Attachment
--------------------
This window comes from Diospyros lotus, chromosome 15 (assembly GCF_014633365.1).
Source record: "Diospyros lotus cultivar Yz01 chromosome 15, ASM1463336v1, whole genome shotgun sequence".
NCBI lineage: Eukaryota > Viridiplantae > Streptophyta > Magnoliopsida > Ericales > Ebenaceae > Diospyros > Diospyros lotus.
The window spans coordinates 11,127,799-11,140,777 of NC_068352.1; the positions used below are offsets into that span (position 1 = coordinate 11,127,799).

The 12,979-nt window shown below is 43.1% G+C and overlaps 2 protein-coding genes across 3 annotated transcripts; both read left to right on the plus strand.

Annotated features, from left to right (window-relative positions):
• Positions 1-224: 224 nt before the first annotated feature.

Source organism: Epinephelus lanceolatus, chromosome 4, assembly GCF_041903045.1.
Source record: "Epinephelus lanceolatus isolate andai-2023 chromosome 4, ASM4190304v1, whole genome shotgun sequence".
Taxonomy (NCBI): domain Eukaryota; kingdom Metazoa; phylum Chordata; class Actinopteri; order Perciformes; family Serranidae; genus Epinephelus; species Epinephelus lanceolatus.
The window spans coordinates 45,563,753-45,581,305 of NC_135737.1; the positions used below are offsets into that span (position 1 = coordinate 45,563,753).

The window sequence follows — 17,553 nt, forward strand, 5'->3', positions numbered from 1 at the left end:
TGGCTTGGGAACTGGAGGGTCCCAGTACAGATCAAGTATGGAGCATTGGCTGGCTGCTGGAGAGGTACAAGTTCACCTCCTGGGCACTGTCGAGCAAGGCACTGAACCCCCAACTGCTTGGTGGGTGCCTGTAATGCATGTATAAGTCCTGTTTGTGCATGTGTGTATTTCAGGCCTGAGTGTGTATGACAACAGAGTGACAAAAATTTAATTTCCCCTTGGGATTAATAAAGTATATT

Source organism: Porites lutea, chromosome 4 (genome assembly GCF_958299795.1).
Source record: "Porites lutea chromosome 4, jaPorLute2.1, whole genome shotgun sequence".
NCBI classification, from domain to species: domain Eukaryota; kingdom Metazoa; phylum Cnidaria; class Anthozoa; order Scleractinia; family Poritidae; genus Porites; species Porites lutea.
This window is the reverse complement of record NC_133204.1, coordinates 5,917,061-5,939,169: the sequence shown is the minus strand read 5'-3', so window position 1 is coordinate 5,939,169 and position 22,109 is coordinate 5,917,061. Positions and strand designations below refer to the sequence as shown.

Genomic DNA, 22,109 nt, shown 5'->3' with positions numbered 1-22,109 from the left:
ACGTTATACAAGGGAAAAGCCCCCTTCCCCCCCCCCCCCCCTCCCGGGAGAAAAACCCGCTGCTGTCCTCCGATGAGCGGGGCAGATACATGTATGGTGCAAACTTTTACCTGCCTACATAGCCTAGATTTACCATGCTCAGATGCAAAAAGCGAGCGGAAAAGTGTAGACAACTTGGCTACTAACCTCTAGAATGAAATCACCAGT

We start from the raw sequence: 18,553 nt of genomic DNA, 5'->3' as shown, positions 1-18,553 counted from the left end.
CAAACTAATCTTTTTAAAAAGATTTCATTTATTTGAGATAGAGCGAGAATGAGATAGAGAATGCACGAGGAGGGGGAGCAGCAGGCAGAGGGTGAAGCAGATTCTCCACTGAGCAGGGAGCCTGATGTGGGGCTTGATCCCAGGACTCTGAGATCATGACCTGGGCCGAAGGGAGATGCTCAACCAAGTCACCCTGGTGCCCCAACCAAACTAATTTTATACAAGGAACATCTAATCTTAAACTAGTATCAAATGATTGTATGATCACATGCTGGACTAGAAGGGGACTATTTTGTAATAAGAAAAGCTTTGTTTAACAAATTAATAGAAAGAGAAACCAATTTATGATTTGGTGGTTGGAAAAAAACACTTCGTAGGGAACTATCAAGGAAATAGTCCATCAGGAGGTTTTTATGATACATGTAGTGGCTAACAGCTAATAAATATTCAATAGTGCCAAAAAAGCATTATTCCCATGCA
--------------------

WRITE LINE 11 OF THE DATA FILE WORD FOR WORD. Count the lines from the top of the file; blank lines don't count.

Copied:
The window spans coordinates 45,563,753-45,581,305 of NC_135737.1; the positions used below are offsets into that span (position 1 = coordinate 45,563,753).